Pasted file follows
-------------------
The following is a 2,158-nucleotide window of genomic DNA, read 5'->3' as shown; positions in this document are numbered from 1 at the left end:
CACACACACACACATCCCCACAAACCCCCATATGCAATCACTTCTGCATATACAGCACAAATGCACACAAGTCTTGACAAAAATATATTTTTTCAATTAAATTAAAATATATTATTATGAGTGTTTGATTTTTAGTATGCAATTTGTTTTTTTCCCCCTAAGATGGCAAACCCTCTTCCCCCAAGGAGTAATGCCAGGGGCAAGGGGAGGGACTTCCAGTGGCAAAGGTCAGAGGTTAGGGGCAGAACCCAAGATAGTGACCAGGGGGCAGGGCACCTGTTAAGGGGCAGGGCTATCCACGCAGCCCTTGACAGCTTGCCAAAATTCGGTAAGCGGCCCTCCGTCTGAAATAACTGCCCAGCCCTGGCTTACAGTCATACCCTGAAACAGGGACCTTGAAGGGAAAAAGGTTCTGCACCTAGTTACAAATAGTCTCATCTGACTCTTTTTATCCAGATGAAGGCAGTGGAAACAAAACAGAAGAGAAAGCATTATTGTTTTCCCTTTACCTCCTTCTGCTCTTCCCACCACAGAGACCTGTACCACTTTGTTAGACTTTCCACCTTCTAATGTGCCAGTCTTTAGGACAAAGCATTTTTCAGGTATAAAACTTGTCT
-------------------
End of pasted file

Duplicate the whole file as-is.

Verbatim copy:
The following is a 2,158-nucleotide window of genomic DNA, read 5'->3' as shown; positions in this document are numbered from 1 at the left end:
CACACACACACACATCCCCACAAACCCCCATATGCAATCACTTCTGCATATACAGCACAAATGCACACAAGTCTTGACAAAAATATATTTTTTCAATTAAATTAAAATATATTATTATGAGTGTTTGATTTTTAGTATGCAATTTGTTTTTTTCCCCCTAAGATGGCAAACCCTCTTCCCCCAAGGAGTAATGCCAGGGGCAAGGGGAGGGACTTCCAGTGGCAAAGGTCAGAGGTTAGGGGCAGAACCCAAGATAGTGACCAGGGGGCAGGGCACCTGTTAAGGGGCAGGGCTATCCACGCAGCCCTTGACAGCTTGCCAAAATTCGGTAAGCGGCCCTCCGTCTGAAATAACTGCCCAGCCCTGGCTTACAGTCATACCCTGAAACAGGGACCTTGAAGGGAAAAAGGTTCTGCACCTAGTTACAAATAGTCTCATCTGACTCTTTTTATCCAGATGAAGGCAGTGGAAACAAAACAGAAGAGAAAGCATTATTGTTTTCCCTTTACCTCCTTCTGCTCTTCCCACCACAGAGACCTGTACCACTTTGTTAGACTTTCCACCTTCTAATGTGCCAGTCTTTAGGACAAAGCATTTTTCAGGTATAAAACTTGTCT